The Global Spotlight | There can be no exceptions to rights of the child
The dire situation of Palestinian children in Israeli jails is a matter requiring urgent attention given that arrests of minors is becoming a daily occurrence. Palestinian Minister of Detainees Issa Qaraqe visited South Africa this week to shed light on the devastating circumstances Palestinian children find themselves in. If we subscribe to the notion of ubuntu, this cannot be a crisis we wash our hands of.
Even during the darkest days of apartheid, it was adults and not children who were dragged from their homes in the dead of night. Today it is Palestinian children dragged out of their homes in front of their parents.
According to Minister Qaraqe, almost all child detainees report ill-treatment or torture, and children as young as 12 are beaten with guns, shoes or electric cable, and routinely blindfolded and handcuffed. This was also reported by Dr Amal Wahdan, who heads the Detained Children’s Unit of the Shaikh Hasan Foundation, who visited South Africa recently.
On March 12, Dr Wahdan wrote a letter to UN secretary-general Antonio Guterres asking for a UN investigation team to look into the violations of children’s rights in Palestine.
The letter notes that Unicef, the UN Committee on the Rights of the Child, B’Tselem, Human Rights Watch and Defence for Children International have found that Palestinian children are frequently held for extended periods without access to attorneys or their parents, and are detained, interrogated, abused or ill-treated by the Israeli military forces.
This is in violation of the UN Convention on the Rights of the Child which prohibits the separation of a child from his or her parents.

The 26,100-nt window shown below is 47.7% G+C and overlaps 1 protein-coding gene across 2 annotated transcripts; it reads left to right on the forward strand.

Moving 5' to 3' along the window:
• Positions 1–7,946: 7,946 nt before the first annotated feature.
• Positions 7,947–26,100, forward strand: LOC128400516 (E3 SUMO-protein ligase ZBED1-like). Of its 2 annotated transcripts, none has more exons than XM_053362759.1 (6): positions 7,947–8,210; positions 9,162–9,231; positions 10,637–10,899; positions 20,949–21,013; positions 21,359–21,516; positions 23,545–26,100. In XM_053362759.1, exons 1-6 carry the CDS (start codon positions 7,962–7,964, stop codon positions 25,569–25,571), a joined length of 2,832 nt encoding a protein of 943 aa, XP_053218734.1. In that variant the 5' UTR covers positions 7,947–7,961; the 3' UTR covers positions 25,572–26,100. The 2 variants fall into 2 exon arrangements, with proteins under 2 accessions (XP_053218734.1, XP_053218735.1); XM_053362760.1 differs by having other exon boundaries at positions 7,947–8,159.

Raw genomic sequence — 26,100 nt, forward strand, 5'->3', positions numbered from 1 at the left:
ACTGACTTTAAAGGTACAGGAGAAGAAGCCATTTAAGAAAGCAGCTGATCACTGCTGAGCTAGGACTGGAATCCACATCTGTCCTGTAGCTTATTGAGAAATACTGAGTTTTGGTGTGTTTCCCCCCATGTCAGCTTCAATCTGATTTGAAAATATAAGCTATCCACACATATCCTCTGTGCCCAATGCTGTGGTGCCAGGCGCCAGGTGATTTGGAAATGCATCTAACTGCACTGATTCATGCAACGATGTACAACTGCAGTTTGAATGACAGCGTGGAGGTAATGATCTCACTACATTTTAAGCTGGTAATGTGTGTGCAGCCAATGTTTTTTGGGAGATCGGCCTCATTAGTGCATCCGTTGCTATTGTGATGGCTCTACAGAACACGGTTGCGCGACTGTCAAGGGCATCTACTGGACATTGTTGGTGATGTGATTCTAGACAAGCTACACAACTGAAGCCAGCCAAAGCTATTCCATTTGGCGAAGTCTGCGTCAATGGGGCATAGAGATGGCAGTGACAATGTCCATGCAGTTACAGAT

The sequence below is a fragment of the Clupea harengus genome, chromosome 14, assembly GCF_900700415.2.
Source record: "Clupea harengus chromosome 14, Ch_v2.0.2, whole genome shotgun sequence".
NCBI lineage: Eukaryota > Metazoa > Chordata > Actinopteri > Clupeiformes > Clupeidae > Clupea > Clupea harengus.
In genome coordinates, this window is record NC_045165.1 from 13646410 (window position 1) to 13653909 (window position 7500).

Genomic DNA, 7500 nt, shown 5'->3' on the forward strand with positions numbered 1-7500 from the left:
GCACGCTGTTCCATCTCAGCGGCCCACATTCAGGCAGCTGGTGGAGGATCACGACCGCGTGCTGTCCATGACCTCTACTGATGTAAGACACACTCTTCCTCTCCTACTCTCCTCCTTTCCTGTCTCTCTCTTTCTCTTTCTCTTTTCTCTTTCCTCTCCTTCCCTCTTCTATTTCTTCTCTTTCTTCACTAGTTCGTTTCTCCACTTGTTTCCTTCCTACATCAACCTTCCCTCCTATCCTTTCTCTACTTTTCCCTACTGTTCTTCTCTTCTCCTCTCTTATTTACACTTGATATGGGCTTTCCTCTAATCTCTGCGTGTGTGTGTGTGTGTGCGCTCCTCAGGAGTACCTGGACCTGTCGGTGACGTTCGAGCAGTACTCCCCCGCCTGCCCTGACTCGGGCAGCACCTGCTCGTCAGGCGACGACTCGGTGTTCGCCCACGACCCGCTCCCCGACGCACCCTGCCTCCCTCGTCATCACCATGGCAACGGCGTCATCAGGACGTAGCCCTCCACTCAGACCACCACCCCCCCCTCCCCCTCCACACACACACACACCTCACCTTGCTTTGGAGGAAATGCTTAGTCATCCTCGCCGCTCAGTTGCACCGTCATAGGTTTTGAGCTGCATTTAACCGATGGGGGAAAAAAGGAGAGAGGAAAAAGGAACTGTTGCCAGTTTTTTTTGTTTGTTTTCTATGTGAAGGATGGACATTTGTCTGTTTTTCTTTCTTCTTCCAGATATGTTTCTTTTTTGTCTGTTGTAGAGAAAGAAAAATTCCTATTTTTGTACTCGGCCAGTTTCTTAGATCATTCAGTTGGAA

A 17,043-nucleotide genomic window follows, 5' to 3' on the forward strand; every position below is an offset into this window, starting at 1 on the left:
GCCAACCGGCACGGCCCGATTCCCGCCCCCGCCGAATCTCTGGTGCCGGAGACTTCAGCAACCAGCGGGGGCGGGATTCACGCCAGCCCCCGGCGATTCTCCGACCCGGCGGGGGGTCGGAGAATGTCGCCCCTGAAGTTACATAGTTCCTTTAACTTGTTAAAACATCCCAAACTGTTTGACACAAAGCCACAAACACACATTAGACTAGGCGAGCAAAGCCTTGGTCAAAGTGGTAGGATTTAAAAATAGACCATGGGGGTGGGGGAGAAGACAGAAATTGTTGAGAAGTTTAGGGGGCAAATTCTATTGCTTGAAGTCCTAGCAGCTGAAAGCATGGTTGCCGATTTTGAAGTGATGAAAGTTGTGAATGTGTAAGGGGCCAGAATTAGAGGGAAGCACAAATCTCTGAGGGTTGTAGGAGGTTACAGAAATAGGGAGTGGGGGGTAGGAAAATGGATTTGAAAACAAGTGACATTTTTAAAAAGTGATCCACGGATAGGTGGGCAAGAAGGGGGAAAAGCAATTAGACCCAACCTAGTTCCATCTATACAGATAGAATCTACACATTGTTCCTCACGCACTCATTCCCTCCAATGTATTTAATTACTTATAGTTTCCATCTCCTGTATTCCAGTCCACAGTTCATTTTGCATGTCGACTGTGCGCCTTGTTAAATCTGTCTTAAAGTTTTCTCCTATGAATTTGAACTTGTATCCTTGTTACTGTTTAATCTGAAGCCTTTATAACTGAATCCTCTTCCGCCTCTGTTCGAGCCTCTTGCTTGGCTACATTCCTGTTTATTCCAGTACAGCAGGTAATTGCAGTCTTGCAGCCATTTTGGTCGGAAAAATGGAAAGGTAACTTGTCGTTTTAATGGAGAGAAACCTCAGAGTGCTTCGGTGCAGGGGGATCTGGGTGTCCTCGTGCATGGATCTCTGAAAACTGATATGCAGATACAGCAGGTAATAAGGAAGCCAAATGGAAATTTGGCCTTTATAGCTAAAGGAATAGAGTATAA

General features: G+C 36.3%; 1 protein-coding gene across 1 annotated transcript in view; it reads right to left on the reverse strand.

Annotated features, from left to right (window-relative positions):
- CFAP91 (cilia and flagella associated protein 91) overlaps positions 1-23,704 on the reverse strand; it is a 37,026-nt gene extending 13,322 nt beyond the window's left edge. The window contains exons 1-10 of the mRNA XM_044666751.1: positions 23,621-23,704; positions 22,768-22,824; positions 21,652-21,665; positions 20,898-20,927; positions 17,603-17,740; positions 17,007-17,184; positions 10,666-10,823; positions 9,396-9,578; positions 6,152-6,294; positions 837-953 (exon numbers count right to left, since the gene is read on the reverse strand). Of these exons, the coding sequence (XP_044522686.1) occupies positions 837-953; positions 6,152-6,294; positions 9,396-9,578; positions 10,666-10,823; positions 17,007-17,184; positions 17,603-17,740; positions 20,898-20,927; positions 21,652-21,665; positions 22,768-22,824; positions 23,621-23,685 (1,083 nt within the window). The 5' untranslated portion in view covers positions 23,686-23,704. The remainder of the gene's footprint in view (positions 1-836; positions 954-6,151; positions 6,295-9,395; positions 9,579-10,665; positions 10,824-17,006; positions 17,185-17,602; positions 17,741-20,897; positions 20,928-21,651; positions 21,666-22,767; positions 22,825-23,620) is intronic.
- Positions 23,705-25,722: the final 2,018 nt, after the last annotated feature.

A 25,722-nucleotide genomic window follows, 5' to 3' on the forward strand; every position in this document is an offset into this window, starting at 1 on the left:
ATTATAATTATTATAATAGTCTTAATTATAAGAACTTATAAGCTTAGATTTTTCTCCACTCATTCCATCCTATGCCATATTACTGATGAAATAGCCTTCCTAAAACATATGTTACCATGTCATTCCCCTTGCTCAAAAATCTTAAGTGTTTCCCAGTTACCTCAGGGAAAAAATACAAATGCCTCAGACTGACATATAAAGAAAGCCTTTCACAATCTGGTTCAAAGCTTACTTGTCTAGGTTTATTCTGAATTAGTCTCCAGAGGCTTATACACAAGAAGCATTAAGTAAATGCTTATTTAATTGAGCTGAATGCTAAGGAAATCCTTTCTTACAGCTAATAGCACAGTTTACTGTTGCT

While the Israeli military argues that it needs to use extraordinary measures in the name of national security, they are flouting all international norms and standards.
Under international law, a minor is a child under 18, although in Israel a minor is a child under 15. In 2015, a new law was passed in the Israeli Knesset allowing the police and military to arrest children as young as 12.
These children are not dealt with in special children’s courts, but in the same courts as adults, which are usually military courts.
The case of Ahmed Manasra is particularly disturbing. Ahmed and his cousin Hassan stabbed and injured two Israelis, which resulted in an Israeli soldier shooting Hassan dead at point blank range. Settlers then ran over Ahmed with a car as he attempted to flee.
Despite being seriously injured, Ahmed, then 12, was arrested and tied to a hospital bed, where he was interrogated. In August last year Manasra was sentenced to 12 years in prison, although prison authorities requested his sentence be reduced given his rehabilitation and good behaviour.
He is now serving a sentence of nine years, and his family was forced to pay a fine of R600000.
At the time of his detention, a video went viral on YouTube of one of Manasra’s interrogations in which he is seen hitting his head repeatedly as a result of the psychological pressure he was put under.
While Manasra engaged in a crime that cannot be justified even under the guise of the “right to resist occupation”, his treatment by the security establishment is unacceptable.
The social and psychological effects on children as a result of their treatment in detention are long lasting, and according to Minister Qaraqe, many ex-detainees suffer from extreme post traumatic stress disorder and refuse to go back to school, isolate themselves, and cannot sleep.
There are also increasing numbers of Palestinian children being placed under house arrest, again a phenomenon not seen during the apartheid era in South Africa.
According to Dr Amal there are cases where children have been put under house arrest for as long as a year, where they are prevented from going to school, visiting their family, or even playing in the garden. There are even cases of children resident in Jerusalem being deported to other Palestinian cities with the intent of compelling their parents to move out of Jerusalem to be with their children.
Whatever side of the Israeli/Palestinian conflict one is sympathetic to, the rights of children anywhere in the world must be considered indivisible. That starts with the right to life, the right to not be separated from their parents, the right not to be held incommunicado, the right not to be abused or tortured, and the right to a fair trial in a children’s court.
For as long as Palestinian children are not afforded these rights under the pretext of national security, the international community must raise its collective voices in protest.
* Ebrahim is group foreign editor
The Sunday Independent